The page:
The scorecard tells a pretty comprehensive story: the next highest scorers were Glenn Phillips (41) and Rachin Ravindra, while Jos Buttler was the only other English batter to make it past 30. Brook's laboured final audition did not look as bad set against Joe Root's peculiar 29 off 40 deliveries. Never has England's generational great looked so out of touch, dropped twice, on 7 and 8. But it at least served to highlight just how in command Malan was.
He was better than a run-a-ball for most of his knock, providing 36 of England's 56 in the Power Play. The half-century came off 50, the full one off 96, albeit with a fortuitous edge just beyond a diving Tom Latham behind the stumps which took him from 95 to 99. That was one of the few missteps in a dominant knock, until he reached for a wide delivery from Ravindra and edged behind. Even then, it was a minor victory for the left-arm spinner, who had been carted for one of Malan's three sixes, all swatted into the stands at midwicket.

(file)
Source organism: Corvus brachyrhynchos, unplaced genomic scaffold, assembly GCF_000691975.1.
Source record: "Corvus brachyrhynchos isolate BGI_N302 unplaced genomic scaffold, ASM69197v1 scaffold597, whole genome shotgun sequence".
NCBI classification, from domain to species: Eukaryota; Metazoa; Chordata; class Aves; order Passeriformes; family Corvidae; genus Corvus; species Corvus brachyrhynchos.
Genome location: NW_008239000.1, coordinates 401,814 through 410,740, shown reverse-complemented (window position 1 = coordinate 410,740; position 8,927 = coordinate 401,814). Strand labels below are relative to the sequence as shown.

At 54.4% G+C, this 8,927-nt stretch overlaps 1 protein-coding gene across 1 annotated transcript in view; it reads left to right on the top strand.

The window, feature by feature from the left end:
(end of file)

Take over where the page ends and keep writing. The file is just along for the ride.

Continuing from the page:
From Buttler and Mott's point of view, what awkwardness there has been in the build-up to this World Cup has at least given them one dead cert 20 days out from their opener in Ahmedabad against New Zealand. For all the legacy of Roy and limitless potential of Brook, Malan has funnelled the pressure productively to highlight the value of being a man of the present among ones of the past and future.
It now seems likely Roy will be added to the Ireland squad to get a hit in the first of three matches, with the first ODI taking place in Leeds on Wednesday. Brook is already part of the squad, setting us up for one last bunfight before the World Cup 15 is ratified next week.
"When I got the call I was told 'you're going to the World Cup', you know," Malan said. "Then obviously there's a little bit of noise leading up to it, but that's part and parcel of World Cups and how we're going to the World Cup. That's being a professional cricketer. Until you're on the plane, you never really know if you're on it or not."
Well, Malan has silenced that noise as far as he is concerned, and can go ahead and print his boarding pass for that flight to India on September 27.

Vithushan Ehantharajah is an associate editor at ESPNcricinfo